Kobe Bryant Channels Ayn Rand in Warning Against ‘Extremely Selfish’ Generosity That Holds Relatives Back

Former NBA basketball player Kobe Bryant, pictured on June 25, 2016, has cancelled his trip to a streetball tournament in Paris in the wake of security fears following the Nice massacre

Sounding more like Ayn Rand than the third-greatest scorer in NBA history, retired Los Angeles Laker Kobe Bryant penned a letter to his 17-year-old self, telling him to give relatives tools and opportunities rather than just showering them with money and gifts.

In the somewhat bizarre, somewhat refreshing composition, Bryant warns his younger self to “figure out a way to invest in the future” of his family and friends.

“So you buy them a car, a big house, pay all of their bills. You want them to live a beautiful, comfortable life, right? But the day will come when you realize that as much as you believed you were doing the right thing, you were actually holding them back,” the five-time NBA champion, 18-time All-Star, and two-time Olympic gold medalist cautions.

Bryant’s piece may stem as much from emotional as intellectual reasons. While no evidence of Kobe reading The Virtue of Selfishness exists, a well-documented spat with his parents does. Mother and father attended neither the 2008 NBA MVP’s wedding nor his farewell game. The Black Mamba pursued a legal grievance against his mom three years ago when she attempted to sell memorabilia of which her son claimed ownership. The settlement resulted in Bryant’s parents giving him an apology in writing.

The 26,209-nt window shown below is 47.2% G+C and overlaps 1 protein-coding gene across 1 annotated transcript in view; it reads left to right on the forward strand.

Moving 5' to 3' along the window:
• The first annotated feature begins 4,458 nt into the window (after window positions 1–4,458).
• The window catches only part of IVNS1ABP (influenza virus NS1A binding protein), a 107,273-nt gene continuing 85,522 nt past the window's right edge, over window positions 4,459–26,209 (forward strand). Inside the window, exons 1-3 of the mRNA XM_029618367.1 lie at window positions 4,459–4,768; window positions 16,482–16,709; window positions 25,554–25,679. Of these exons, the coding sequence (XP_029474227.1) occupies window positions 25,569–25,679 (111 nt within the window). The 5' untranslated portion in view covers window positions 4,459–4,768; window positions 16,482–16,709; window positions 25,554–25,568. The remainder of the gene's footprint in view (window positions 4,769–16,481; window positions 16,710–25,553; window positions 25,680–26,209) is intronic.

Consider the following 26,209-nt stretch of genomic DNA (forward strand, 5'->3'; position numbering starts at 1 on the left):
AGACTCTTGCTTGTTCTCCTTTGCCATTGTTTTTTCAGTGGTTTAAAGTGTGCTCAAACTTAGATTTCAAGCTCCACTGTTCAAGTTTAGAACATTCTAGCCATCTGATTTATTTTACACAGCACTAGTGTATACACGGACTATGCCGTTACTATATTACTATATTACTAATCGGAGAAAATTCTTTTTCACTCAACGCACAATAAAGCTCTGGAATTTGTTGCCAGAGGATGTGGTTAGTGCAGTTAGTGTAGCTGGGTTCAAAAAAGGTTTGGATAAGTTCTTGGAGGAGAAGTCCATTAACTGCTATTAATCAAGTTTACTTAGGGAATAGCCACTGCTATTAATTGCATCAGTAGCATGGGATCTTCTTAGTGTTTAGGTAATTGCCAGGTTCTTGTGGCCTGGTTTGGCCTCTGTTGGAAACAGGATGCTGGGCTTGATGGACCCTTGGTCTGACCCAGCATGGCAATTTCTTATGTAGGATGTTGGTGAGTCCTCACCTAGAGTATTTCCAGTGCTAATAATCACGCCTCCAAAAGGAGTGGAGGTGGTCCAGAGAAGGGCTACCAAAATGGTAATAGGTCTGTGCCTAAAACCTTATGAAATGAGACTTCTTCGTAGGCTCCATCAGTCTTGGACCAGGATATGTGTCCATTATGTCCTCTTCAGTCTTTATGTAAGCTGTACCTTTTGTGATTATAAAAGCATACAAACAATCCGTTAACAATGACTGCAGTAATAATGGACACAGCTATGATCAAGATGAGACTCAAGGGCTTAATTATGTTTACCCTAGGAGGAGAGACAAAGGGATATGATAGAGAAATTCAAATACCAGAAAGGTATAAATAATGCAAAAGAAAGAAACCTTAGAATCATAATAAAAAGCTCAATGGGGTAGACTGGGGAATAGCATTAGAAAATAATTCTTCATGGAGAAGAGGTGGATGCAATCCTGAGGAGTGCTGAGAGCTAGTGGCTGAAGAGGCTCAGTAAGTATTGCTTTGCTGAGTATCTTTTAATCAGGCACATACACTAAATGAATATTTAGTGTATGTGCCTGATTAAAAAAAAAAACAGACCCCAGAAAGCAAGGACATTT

In the letter that appears in The Players Tribune, Bryant instructs his teenage self to use his wealth to help educate his relatives, help them attain job interviews, and help them find their own way in life. Given Bryant’s net worth of an estimated $320 million, he certainly possesses the resources to spoil his parents, kids, and second cousins twice removed if he chose to do so.

The 37-year-old father of two (and expecting a third) explains that although it makes you feel good to give relatives an easy life filled with all the lavish accoutrements, you end up making their lives miserable.

“You will come to understand that you were taking care of them because it made YOU feel good, it made YOU happy to see them smiling and without a care in the world — and that was extremely selfish of you,” Kobe explains to Kobe. “While you were feeling satisfied with yourself, you were slowly eating away at their own dreams and ambitions. You were adding material things to their lives, but subtracting the most precious gifts of all: independence and growth.”

Bryant, who announced his retirement on the site, serves as the editorial director for the Players’ Tribune. He put both money and work into the website, contributing more articles than any other athlete and serving as a significant investor.

“I’m writing you now so that you can begin this process immediately,” Bryant writes, “and so that you don’t have to deal with the hurt and struggle of weaning them off of the addiction that you facilitated. That addiction only leads to anger, resentment, and jealousy from everybody involved, including yourself.”